Insights

M&A Deal Activity Slowed After a Record-Breaking 2021

By Robert Murphy, Senior Managing Director

North American merger and acquisition (M&A) deal volumes slowed down in first quarter 2022 after a record-setting 2021. Year-over-year deal volume decreased 11.5% over first quarter 2021. Deal activity, nevertheless, was still in line with that of the last five years.

With strong corporate balance sheets and record private equity (PE) dry powder, companies and investors are still looking for investment opportunities despite market volatility and uncertain economic outlook. Soaring inflation, rising interest rates, the Russian-Ukraine war and ongoing supply chain disruptions are main risk factors that have recently dampened investor confidence. However, positive economic drivers, such as the progressive lifting of COVID restrictions in many countries, strong demand for labor, goods and services and low unemployment rates, will help offset some of these headwinds in M&A activity.

The pace of private equity dealmaking activity slackened from last year’s blockbuster performance. During first quarter 2022, U.S. PE firms closed 2,166 deals for a combined $330.8 billion. The U.S. Federal Reserve raised its benchmark rate from 0.25% to 0.5% in mid-March and is expected to hike up rates several times this year to counter historical high inflation.

Despite intense market volatility and interest rate pressure, significant capital still flowed into the technology sector.  The appetite for deals remained strong as investors focused on attractive growth prospects amid adjusting valuations. Deal activity in technology pushed forward in first quarter, with greater deal value than in fourth quarter 2021 and is expected to remain robust.

Closed M&A Deals in North America (Q1 2019 – Q1 2022)

M&A Deal Activity Slowed After a Record-Breaking 2021
Source: Pitchbook & PKFIB research

While Valuations Held Steady First Quarter 2022, Risk Factors Are Looming over M&A Activity

In the first quarter of 2022, average transaction multiples with Transaction Enterprise Values (TEV) of $10 million to $250 million was 7.3x, matching the mark for all of 2021, but slightly down from the 7.5x average recorded in third and fourth quarter 2021, which was at a historical high level.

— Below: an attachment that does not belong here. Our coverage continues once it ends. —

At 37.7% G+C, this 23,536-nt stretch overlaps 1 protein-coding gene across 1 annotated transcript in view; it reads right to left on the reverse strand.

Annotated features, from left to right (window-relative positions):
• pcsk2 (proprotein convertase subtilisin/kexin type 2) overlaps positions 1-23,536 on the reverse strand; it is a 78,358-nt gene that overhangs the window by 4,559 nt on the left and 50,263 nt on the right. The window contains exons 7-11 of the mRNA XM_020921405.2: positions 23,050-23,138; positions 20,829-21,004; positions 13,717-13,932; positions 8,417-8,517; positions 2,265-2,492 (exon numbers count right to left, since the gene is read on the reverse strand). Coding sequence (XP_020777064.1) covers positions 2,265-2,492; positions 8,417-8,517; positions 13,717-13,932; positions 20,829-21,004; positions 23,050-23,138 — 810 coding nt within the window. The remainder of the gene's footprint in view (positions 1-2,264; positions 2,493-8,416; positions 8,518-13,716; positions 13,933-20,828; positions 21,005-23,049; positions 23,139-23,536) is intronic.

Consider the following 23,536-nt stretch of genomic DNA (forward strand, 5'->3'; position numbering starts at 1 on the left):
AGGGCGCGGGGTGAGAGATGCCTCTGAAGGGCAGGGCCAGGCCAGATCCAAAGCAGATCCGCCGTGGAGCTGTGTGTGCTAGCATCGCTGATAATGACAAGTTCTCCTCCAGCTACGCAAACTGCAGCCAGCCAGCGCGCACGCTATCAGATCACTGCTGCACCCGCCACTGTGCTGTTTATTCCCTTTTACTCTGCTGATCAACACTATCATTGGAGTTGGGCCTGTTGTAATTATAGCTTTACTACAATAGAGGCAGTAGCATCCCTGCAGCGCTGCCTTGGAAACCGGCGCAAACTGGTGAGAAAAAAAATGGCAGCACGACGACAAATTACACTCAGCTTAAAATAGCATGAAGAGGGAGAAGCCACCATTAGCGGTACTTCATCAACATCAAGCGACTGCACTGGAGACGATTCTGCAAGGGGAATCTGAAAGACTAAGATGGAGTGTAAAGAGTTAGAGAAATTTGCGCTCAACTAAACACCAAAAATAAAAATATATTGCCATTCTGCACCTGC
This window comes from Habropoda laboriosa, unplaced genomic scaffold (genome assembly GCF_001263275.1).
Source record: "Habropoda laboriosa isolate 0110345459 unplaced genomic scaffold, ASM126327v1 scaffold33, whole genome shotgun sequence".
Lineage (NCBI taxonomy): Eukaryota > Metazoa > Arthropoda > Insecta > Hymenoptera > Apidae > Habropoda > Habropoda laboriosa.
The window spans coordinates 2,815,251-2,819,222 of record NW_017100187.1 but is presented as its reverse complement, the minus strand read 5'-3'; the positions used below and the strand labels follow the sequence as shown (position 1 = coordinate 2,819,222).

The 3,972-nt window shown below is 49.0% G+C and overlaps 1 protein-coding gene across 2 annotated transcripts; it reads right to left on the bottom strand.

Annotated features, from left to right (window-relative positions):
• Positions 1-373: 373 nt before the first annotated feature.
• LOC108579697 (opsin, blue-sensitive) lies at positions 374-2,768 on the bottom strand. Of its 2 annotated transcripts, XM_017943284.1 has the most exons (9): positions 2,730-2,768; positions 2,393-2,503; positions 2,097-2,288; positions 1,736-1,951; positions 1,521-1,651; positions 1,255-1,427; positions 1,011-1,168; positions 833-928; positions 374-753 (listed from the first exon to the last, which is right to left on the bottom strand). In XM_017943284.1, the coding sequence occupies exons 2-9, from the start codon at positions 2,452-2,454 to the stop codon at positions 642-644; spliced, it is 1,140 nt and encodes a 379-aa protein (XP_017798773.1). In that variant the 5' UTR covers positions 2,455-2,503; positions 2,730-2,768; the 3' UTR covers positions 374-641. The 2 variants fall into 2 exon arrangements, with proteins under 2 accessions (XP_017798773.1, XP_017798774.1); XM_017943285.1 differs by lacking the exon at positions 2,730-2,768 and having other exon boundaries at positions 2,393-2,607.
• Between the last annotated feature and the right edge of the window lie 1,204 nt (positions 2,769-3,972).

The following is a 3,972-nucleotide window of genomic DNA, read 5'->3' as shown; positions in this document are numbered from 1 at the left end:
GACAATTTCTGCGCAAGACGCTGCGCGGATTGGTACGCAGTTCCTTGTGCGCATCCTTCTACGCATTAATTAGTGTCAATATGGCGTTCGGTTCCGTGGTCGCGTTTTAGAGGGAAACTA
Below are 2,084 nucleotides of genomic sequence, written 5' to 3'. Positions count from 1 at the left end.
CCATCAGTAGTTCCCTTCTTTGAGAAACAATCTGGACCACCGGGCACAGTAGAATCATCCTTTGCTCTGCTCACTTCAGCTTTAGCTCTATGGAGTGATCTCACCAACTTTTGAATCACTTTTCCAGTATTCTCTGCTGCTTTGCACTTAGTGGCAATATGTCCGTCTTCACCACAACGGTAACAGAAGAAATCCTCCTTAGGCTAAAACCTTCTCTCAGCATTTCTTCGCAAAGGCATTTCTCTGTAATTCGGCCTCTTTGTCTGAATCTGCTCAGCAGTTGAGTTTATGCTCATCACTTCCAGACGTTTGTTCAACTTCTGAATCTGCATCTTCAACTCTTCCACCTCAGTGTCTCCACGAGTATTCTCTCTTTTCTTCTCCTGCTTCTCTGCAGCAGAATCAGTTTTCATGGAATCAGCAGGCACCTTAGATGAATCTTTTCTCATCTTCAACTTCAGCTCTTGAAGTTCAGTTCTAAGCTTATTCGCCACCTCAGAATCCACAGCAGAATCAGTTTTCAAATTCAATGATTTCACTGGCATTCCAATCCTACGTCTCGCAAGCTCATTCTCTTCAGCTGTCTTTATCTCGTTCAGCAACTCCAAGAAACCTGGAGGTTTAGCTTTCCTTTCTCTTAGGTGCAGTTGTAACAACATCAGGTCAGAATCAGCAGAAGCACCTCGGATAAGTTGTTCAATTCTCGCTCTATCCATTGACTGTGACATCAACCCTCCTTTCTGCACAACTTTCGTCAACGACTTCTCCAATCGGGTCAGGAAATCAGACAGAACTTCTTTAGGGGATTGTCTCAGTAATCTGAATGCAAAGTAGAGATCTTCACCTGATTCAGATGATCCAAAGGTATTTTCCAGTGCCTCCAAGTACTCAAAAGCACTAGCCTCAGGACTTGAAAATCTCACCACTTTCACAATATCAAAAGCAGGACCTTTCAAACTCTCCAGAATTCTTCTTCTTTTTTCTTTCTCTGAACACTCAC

Q1 21

Q2 21

Q3 21

Q4 21 

Q1 22

TEV/EBITDA

7.0x

7.1x

7.5x

7.5x

7.3x

Total Debt/EBITDA

4.0x

3.6x

4.0x

4.2x

3.9x

Senior Debt/EBITDA

3.7x

2.8x

3.1x

3.3x

3.2x

Source: GF Data®

Higher performers with above-average trailing 12-month (TTM) EBITDA margins and sales growth continued to be rewarded with premium valuation multiples. These businesses with above average financial performance, based on TTM EBITDA margin and revenue growth, comprised 67% of total deal volume in first quarter 2022, consistent with 2021. Buyout targets with above-average financial performance were valued at an average of 7.7x, down slightly from 7.9x in 2021, but in line with the multiple average in 2020.

Quality Premium – Buyout Only

 

2013 – 2017

2018

2019

2020

2021

YTD 2022

Total

Above Average Financials

6.6x

7.8x

7.5x

7.7x

7.9x

7.7x

7.0x

Other Buyouts

6.0x

6.4x

6.3x

6.1x

6.1x

6.3x

6.1x

Premium/(Discount)

109%

123%

120%

127%

130%

122%

115%

Source: GF Data®

Debt/EBITDA – All Industries by Deal Size ($10m – $250m)

 

2013 – 2017

2018

2019

2020

2021

YTD 2022

Total

Total Debt/EBITDA

3.6x

3.8x

3.9x

3.7x

4.0x

3.9x

3.7x

Senior Debt/EBITDA

2.6x

2.9x

3.2x

3.1x

3.3x

3.2x

2.8x

Source: GF Data®

Debt leverage returned to the 2019 level and was in line with 2021. Total debt in first quarter Q1 2022 was 3.9x EBITDA, compared with 4.0x in 2021, 3.7x in 2020, and 3.9x in 2019, respectively.

Outlook

Looking ahead to the remaining quarters of 2022, M&A dealmaking is unlikely to achieve the same volume levels reached in 2021 but should remain at active, healthy levels. The Fed plans for six more interest rate hikes after its first one in March to fight against the highest inflation rate since 1981. Higher interest rates would lead to higher discount rate, lowering deal valuations, increasing borrowing costs and eventually building pressure on M&A activity. In the meantime, the Russia-Ukraine war will continue to weigh on global economies, resulting in elevated commodities prices and disrupted supply chains.

However, unprecedented dry powder, record high cash on corporate balance sheets and an intense demand for technology disruption and innovation across all sectors will help to keep the M&A activity strong. Events over the past two years have demonstrated the resilience of investors to global shocks.

Financial buyers will continue to weigh supply chain issues and how the business would perform in a recession in evaluating investment opportunities. Overall, we remain optimistic on M&A activity for the rest of 2022.

Contact Us

Robert Murphy
Senior Managing Director
rmurphy@pkfod.com
561.337.5324 | 201.788.6844